A Tax on Prisons to Pay for Prevention

A Tax on Prisons to Pay for Prevention

Later this month, the Revenue and Taxation Committee of the California Legislature will consider Assembly Bill 43—the State Incarceration Prevention Fund. 

The bill’s author, Assemblyman Tony Thurmond who represents the state’s 15th Assembly District, spoke openly about what motivated him to author the legislation as well as the bill’s intent. 

Thurmond shared how, after watching the film 13th, the 2016 documentary by Ava DuVernay that examined the intersection between race justice and mass incarceration in America, he was troubled to learn how inmates are being used like slave labor. “We shouldn’t have private prisons but since we do,” Thurmond asserted, “The people who benefit and profit should give back.” 

“AB 43 would redirect money generated by companies profiting from the prison industrial complex into an incarceration prevention fund, Thurmond advised. “A tax would be assessed on companies that contract with state prison facilities to provide goods and services and those dollars would then be used to fund programs known to reduce incarceration rates such as pre-school and after school care.” 

Thurmond stressed his desire to always be solutions driven. “This bill attempts to do two things,” he continued. “First, we put serious action behind California’s stated intention to reduce our prison population by funding critical programs that have proven to reduce incarceration rates.”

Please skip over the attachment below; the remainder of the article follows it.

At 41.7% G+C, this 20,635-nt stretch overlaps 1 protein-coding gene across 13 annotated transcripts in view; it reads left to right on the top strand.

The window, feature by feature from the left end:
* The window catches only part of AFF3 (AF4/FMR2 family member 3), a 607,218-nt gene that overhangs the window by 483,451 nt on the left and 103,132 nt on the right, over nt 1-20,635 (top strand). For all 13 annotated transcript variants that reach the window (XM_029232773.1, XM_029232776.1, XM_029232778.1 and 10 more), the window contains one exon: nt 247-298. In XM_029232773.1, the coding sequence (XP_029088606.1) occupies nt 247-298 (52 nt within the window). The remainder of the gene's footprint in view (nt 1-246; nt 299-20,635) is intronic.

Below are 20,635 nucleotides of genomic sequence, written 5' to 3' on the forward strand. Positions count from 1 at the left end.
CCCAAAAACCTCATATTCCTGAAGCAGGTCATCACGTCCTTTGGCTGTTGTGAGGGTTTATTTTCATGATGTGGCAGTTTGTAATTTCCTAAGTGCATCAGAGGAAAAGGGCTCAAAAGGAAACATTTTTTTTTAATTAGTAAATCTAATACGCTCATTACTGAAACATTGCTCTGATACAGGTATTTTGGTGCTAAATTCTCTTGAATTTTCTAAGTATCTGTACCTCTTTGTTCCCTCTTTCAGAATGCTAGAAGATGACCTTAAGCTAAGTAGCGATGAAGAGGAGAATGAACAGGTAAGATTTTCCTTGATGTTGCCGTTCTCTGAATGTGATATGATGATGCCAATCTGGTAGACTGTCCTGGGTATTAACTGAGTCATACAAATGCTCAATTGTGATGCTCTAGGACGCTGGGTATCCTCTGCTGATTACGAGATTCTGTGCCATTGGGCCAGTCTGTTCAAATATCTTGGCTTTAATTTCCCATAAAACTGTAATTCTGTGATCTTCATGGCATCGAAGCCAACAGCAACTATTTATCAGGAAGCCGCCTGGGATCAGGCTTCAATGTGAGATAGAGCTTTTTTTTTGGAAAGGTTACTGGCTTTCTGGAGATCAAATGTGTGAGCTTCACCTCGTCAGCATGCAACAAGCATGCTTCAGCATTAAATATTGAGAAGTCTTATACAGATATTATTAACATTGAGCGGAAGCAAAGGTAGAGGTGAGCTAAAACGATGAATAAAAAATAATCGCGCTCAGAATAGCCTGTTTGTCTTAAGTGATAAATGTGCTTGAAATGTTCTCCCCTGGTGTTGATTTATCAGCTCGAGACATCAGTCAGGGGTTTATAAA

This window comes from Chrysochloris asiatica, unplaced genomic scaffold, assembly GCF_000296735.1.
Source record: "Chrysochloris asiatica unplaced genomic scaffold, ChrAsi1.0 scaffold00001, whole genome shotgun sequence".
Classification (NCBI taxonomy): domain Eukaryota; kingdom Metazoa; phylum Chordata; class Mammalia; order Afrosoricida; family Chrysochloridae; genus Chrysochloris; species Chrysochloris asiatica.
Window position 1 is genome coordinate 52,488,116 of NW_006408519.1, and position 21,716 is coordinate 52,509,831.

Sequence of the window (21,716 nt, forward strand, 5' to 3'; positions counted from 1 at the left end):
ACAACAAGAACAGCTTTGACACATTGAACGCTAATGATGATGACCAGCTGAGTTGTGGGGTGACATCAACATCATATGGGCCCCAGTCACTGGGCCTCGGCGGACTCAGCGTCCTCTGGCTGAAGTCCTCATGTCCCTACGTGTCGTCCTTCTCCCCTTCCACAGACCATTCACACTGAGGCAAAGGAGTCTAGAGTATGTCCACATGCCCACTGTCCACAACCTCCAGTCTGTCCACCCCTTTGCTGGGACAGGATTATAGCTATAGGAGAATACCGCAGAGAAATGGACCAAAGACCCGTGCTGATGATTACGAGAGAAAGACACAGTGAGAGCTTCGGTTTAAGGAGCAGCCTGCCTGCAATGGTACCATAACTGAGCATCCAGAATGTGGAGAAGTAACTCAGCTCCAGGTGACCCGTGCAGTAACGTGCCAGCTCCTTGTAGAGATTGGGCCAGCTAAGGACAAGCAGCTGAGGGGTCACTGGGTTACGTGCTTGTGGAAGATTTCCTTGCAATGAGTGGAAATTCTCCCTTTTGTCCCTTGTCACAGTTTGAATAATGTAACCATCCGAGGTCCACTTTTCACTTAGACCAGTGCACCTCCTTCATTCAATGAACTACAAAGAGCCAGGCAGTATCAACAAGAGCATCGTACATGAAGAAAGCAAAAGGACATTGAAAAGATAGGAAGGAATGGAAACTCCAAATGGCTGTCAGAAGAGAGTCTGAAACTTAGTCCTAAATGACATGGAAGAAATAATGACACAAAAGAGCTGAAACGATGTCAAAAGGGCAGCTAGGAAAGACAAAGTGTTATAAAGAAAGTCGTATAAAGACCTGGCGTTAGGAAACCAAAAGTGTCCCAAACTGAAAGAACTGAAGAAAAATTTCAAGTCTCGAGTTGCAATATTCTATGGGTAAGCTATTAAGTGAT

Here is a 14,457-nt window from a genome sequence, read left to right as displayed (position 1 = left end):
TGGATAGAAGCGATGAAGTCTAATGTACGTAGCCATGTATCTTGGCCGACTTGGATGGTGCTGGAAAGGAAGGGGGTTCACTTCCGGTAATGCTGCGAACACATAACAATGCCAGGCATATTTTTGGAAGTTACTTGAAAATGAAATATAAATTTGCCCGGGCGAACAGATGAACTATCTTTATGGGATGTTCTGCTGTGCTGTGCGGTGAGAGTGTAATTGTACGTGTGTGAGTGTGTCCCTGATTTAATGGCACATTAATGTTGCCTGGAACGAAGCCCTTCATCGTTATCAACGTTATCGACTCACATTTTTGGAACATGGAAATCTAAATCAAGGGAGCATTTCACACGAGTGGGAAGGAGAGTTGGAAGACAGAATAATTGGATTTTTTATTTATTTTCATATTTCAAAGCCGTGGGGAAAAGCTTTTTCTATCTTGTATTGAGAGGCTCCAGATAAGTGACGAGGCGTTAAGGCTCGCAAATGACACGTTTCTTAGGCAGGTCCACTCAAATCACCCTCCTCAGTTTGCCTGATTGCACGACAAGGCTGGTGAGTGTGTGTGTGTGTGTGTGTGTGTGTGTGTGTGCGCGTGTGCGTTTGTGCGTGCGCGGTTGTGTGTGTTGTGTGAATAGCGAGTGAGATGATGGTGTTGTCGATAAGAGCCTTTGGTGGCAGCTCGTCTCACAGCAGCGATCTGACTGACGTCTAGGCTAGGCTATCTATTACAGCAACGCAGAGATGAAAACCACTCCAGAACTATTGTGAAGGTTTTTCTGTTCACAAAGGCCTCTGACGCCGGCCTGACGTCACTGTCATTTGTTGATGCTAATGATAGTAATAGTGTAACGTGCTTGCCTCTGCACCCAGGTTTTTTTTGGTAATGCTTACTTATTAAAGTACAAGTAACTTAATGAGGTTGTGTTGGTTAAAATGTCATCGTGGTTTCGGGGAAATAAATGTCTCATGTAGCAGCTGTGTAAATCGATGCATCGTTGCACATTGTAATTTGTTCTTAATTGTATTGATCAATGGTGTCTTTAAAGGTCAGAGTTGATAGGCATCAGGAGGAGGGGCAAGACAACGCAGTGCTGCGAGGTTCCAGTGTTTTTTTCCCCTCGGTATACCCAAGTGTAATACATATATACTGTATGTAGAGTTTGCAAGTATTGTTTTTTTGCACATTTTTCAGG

“Second, we endeavor to provide a revenue stream for early childhood education outside of the budget so as to insulate these programs from budgetary fluctuations. We estimate that a 10 percent tax on these contracts in FY 15-16 would have generated $150 million dollars.” 

“We think this bill has major social justice implications,” he added. “It places a tax on private prisons and private companies who profit off prison related services.” 

Recognizing the passage of any tax measure in California requires a two-thirds majority approval in both the House and the Senate before it can proceed to the governor’s desk for final authorization, the Assemblyman was asked why he sought to move this groundbreaking legislation through such a difficult legislative process? Why not structure it differently so it would not require the two-thirds approval required for new taxes. 

Thurmond purposely selected the tax structure because, as he explained, it works well for this initiative for two reasons. By presenting the legislation as a remitting tax as well as an urgency measure (which also requires two-thirds majority approval), the bill, when approved, can go into effect right away. This is because urgency measures can be effective as soon as they are approved. 

The language in the bill is also structured to prevent prisons from writing the cost of the tax into their contract in an attempt to pass the expense back to the state. 

If AB43 succeeds, California will be the first state in the union to implement such an innovative, groundbreaking and holistic approach to funding critical programs proven to reduce incarceration rates; while at the same time, providing a revenue stream for early childhood education that is outside of the budget. The Revenue and Taxation Committee hearing for AB43 is scheduled for April 24.

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